When investors and brokers speak of electronic exchanges and trading platforms, the issues revolve around speed, efficiency and lower costs. The worrying thing for the major physical exchanges is that these three characteristics apply not only to trading, but also to business development. A classic example of this could be found in an announcement by Tradepoint last month.
From July 10, the electronic market plans to operate the first integrated pan-European stock exchange for blue chip stocks. ”The launch of the European platform is consistent with both Tradepoint’s and the consortium’s objective of developing Tradepoint, on its own or in partnership with other organisations, as the principal marketplace for trading Eurotop 300 stocks by the fourth quarter of 2001,” says Richard Kilsby, the company’s chief executive. The consortium referred to has a 54% interest in Tradepoint and is made up of leading international brokerage and financial services firms.
The company’s declared aim is to be the lowest-cost stock exchange in the world, and to deliver those benefits to its 100-plus members. The addition of some 230 blue-chip stocks from the main European indices to the 2,000 UK equities available through its order book shows Tradepoint means business. So does the announcement of a link-up with GL Trade, the financial software provider, which has a strong European customer base, to expand the reach of that order book.
The speed at which the private companies behind the new exchanges have developed their businesses has taken some of the older establishments by surprise. “The evolving role of electronic exchanges in the world financial marketplace has influenced our decision to place the highest priority on integrating Tradepoint into the GL Trade network,” says Malcolm Donaldson, managing director of GL Trade in the UK.
The speed of these developments is matched by the falling costs. Tradepoint announced it was reducing its transaction fee for all order book transactions for six months from early July, and abandoning its minimum charge for transacting business on the network.
On the international bond market, costs also play an important part when it comes to choosing a trading platform. What was traditionally a telephone-based market has seen the emergence of a number of electronic platforms in the past two years. One of these, Coredeal, has looked to attract members by adopting a different pricing system as well as an innovative settlement system.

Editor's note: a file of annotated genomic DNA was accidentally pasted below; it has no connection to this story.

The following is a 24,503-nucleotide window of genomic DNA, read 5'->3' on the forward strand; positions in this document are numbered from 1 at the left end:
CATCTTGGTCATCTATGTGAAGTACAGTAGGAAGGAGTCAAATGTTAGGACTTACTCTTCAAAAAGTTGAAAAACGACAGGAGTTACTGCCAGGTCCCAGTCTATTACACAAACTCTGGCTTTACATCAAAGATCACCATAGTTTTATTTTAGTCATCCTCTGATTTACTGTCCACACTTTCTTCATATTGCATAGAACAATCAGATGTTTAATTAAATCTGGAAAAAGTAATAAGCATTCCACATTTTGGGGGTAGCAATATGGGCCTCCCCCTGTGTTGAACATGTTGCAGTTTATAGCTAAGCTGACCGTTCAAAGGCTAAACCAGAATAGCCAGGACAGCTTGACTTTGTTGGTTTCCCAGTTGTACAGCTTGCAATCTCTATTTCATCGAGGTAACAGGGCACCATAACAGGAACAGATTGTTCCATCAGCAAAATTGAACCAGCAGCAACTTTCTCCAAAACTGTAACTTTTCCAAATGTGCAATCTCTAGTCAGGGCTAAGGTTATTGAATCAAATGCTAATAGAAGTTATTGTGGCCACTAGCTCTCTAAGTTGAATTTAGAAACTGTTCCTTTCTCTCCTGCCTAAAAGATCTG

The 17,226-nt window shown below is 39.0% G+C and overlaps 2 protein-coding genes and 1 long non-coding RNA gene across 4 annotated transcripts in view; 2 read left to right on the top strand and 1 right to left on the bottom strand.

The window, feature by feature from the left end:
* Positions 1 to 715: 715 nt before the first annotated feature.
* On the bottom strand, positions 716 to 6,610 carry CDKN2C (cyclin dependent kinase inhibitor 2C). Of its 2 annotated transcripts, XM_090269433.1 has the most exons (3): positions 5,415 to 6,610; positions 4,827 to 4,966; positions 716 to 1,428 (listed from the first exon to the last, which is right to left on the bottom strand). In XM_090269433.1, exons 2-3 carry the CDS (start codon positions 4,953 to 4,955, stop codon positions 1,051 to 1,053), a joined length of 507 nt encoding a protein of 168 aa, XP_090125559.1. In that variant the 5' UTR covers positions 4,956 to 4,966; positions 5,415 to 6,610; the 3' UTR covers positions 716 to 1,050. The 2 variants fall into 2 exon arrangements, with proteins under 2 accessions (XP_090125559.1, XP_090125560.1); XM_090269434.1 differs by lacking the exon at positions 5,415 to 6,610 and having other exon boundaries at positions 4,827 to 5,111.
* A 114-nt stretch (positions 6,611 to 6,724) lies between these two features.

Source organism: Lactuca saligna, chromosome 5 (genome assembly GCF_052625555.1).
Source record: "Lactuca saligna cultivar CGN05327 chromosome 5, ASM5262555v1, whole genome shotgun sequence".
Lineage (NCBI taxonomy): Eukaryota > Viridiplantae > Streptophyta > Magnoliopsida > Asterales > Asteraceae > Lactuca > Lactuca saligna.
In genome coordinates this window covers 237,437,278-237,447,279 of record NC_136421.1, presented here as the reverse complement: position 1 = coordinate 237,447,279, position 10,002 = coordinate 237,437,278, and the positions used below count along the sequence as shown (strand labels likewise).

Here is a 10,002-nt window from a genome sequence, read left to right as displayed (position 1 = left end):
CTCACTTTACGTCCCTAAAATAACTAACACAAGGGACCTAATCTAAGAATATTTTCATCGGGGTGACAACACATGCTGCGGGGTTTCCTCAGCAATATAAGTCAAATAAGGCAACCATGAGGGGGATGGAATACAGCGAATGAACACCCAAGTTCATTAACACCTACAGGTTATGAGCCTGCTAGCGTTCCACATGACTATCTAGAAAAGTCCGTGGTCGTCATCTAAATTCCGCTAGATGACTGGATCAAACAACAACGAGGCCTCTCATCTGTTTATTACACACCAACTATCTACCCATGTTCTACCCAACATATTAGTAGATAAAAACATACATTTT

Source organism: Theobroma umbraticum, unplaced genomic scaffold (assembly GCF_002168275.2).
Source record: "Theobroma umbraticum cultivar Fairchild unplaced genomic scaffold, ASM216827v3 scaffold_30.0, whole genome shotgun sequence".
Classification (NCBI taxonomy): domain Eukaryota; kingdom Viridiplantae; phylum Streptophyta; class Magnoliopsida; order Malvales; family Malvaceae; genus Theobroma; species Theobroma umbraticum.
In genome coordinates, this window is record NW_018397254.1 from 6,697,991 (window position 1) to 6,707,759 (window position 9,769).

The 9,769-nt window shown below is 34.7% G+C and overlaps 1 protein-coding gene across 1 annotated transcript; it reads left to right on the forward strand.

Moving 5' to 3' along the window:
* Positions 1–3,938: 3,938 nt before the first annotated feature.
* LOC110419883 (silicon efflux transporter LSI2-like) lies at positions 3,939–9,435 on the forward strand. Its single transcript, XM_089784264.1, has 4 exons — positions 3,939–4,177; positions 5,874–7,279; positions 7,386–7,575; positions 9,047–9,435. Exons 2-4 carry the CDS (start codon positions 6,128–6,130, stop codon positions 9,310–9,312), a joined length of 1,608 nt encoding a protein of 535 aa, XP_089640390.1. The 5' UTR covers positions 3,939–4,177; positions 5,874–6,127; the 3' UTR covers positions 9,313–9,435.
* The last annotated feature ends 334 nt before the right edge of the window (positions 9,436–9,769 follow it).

Members pay a one-off annual fee, and are offered unlimited trades – consequently, the more trades made, the cheaper the unit cost. This aggressive approach is reflected in the anonymous execution and settlement system, which involves trading against the exchange’s own central counterparty. By avoiding the use of a financial intermediary, members make considerable savings, and straight-through processing also reduces costs.
Although lagging behind the equity market in terms of electronic platforms, there is little doubt that in the long term we are likely to see mergers and consolidation among companies providing electronic platforms for the international securities market.
Inevitably, these developments have attracted the attention of the FSA in the UK as well as regulatory bodies across Euroland. The recognition of Coredeal gives its members a confidence unparalleled in the fixed income trading environment, but the authorities are keen to get the industry’s thoughts on regulation. The position of ‘trading facilities’ such as Ofex has also forced the authorities to think long and hard about how regulation will work in the 21st century.
At the beginning of the year the FSA produced a discussion paper laying out some thoughts on how it might develop its approach to the regulation of market infrastructure providers, at a time when the rapid growth of electronic trading is changing market structure and trading practices. Market infrastructure providers are those entities whose business is organising and supporting the functioning of markets, for example, exchanges, clearing houses, non-exchange trading systems and service companies. The FSA is seeking to stimulate debate as to how it might develop its regulatory approach to address any new risks arising from these changes without unnecessarily impeding competition and innovation.
Under the current arrangements, market infrastructure providers may opt to be regulated either as recognised investment exchanges (or recognised clearing houses) or authorised firms. But in the developing market environment, the previously clear-cut lines that identified these groups as distinct are being blurred. The two regimes have different regulatory objectives and have different implications for the entities concerned.
These are the issues that the FSA now seeks to address. For example, are there continuing good reasons for applying different regulatory requirements to authorised firms, some of which are increasingly carrying out business similar to that of a recognised exchange, as to the exchange on which other market users trade? This is the case as the rules stand today, with the obvious implications of such arrangements on the fairness, efficiency and safety of the markets.